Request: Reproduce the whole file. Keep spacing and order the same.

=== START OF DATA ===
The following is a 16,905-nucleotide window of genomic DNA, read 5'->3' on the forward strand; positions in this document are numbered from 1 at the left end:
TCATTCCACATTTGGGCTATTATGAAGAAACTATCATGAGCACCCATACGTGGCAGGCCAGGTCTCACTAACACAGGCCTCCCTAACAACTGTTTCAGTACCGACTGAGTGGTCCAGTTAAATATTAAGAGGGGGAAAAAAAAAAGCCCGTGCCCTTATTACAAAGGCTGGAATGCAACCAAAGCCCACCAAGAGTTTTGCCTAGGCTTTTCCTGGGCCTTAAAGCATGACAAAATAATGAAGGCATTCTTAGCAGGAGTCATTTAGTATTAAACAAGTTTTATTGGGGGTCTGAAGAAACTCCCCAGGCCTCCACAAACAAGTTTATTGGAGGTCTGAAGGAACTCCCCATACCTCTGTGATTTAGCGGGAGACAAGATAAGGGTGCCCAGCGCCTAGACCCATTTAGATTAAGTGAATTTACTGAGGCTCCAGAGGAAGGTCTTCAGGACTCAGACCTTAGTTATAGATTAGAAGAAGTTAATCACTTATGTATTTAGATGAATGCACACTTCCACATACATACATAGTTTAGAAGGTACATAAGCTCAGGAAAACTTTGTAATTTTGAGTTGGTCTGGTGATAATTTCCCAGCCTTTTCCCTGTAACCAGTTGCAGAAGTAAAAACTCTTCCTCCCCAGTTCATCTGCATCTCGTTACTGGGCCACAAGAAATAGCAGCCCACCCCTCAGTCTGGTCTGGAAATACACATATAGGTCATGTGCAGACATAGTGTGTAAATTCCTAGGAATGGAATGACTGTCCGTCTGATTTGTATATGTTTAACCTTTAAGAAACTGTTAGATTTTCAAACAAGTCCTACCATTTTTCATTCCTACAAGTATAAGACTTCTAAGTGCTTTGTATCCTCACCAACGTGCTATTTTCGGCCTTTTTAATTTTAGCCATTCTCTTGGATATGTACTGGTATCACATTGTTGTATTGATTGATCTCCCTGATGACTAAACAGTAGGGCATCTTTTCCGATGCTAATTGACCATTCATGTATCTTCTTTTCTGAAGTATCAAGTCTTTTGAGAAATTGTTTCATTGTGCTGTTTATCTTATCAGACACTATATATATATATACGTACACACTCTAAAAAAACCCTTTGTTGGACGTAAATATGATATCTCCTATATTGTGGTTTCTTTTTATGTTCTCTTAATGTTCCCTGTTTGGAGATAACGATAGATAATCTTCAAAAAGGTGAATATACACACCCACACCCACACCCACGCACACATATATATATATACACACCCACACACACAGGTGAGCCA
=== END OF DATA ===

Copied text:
The following is a 16,905-nucleotide window of genomic DNA, read 5'->3' on the forward strand; positions in this document are numbered from 1 at the left end:
TCATTCCACATTTGGGCTATTATGAAGAAACTATCATGAGCACCCATACGTGGCAGGCCAGGTCTCACTAACACAGGCCTCCCTAACAACTGTTTCAGTACCGACTGAGTGGTCCAGTTAAATATTAAGAGGGGGAAAAAAAAAAGCCCGTGCCCTTATTACAAAGGCTGGAATGCAACCAAAGCCCACCAAGAGTTTTGCCTAGGCTTTTCCTGGGCCTTAAAGCATGACAAAATAATGAAGGCATTCTTAGCAGGAGTCATTTAGTATTAAACAAGTTTTATTGGGGGTCTGAAGAAACTCCCCAGGCCTCCACAAACAAGTTTATTGGAGGTCTGAAGGAACTCCCCATACCTCTGTGATTTAGCGGGAGACAAGATAAGGGTGCCCAGCGCCTAGACCCATTTAGATTAAGTGAATTTACTGAGGCTCCAGAGGAAGGTCTTCAGGACTCAGACCTTAGTTATAGATTAGAAGAAGTTAATCACTTATGTATTTAGATGAATGCACACTTCCACATACATACATAGTTTAGAAGGTACATAAGCTCAGGAAAACTTTGTAATTTTGAGTTGGTCTGGTGATAATTTCCCAGCCTTTTCCCTGTAACCAGTTGCAGAAGTAAAAACTCTTCCTCCCCAGTTCATCTGCATCTCGTTACTGGGCCACAAGAAATAGCAGCCCACCCCTCAGTCTGGTCTGGAAATACACATATAGGTCATGTGCAGACATAGTGTGTAAATTCCTAGGAATGGAATGACTGTCCGTCTGATTTGTATATGTTTAACCTTTAAGAAACTGTTAGATTTTCAAACAAGTCCTACCATTTTTCATTCCTACAAGTATAAGACTTCTAAGTGCTTTGTATCCTCACCAACGTGCTATTTTCGGCCTTTTTAATTTTAGCCATTCTCTTGGATATGTACTGGTATCACATTGTTGTATTGATTGATCTCCCTGATGACTAAACAGTAGGGCATCTTTTCCGATGCTAATTGACCATTCATGTATCTTCTTTTCTGAAGTATCAAGTCTTTTGAGAAATTGTTTCATTGTGCTGTTTATCTTATCAGACACTATATATATATATACGTACACACTCTAAAAAAACCCTTTGTTGGACGTAAATATGATATCTCCTATATTGTGGTTTCTTTTTATGTTCTCTTAATGTTCCCTGTTTGGAGATAACGATAGATAATCTTCAAAAAGGTGAATATACACACCCACACCCACACCCACGCACACATATATATATATACACACCCACACACACAGGTGAGCCA